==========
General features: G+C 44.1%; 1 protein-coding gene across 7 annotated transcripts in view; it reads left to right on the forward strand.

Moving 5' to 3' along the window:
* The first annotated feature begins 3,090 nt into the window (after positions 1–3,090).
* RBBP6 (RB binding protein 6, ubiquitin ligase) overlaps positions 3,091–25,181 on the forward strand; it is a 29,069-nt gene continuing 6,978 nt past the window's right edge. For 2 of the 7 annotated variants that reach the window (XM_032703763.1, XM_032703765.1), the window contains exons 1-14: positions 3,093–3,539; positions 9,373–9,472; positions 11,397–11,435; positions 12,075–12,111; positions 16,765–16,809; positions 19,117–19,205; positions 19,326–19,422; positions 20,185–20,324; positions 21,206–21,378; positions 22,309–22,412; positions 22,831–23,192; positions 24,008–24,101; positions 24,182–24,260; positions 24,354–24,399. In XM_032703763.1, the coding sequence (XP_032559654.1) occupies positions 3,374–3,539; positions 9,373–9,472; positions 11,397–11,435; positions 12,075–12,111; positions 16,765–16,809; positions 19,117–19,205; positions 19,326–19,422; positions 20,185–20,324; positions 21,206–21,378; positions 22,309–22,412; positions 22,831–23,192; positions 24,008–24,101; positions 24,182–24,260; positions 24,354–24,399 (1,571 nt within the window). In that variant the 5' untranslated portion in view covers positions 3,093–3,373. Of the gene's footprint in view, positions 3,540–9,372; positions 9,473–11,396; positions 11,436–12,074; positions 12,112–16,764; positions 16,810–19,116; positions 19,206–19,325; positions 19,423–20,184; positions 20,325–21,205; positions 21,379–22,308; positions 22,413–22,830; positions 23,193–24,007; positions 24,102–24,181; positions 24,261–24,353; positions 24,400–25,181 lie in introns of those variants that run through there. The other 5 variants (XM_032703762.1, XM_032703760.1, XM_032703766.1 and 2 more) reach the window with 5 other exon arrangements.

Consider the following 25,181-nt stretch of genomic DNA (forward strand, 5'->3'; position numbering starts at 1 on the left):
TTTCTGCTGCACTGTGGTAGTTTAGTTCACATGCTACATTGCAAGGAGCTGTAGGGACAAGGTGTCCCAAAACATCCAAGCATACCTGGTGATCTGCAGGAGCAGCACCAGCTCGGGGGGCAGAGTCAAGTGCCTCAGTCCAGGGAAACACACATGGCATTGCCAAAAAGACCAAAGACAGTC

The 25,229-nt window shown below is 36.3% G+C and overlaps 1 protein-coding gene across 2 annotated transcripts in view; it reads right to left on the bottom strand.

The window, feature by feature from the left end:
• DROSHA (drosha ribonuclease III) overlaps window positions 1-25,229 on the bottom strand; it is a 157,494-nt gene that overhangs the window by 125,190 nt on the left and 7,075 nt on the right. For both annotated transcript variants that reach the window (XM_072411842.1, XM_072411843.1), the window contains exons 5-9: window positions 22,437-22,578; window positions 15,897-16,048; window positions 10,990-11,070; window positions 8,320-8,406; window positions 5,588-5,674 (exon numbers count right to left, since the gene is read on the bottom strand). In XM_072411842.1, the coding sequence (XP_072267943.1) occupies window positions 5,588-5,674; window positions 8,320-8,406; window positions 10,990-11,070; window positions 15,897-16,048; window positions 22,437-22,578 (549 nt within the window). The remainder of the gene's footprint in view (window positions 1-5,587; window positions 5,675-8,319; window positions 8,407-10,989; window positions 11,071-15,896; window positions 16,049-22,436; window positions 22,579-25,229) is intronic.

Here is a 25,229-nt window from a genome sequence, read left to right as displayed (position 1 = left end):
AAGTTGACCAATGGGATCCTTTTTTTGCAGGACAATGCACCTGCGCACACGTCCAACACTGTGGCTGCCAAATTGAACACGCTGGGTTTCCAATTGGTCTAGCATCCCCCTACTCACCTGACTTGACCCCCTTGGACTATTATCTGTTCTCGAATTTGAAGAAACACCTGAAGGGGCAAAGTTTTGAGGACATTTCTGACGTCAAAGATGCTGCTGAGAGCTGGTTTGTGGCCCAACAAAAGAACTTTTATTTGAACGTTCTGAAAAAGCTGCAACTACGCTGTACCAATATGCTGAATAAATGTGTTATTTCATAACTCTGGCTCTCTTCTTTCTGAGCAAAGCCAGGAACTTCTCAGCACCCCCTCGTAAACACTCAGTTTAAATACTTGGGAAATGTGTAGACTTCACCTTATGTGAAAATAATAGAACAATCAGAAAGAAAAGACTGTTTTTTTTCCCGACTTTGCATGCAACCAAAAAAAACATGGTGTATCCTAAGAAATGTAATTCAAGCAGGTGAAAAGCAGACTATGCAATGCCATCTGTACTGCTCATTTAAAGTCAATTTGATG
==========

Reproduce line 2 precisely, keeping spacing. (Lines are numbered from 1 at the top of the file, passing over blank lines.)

Moving 5' to 3' along the window: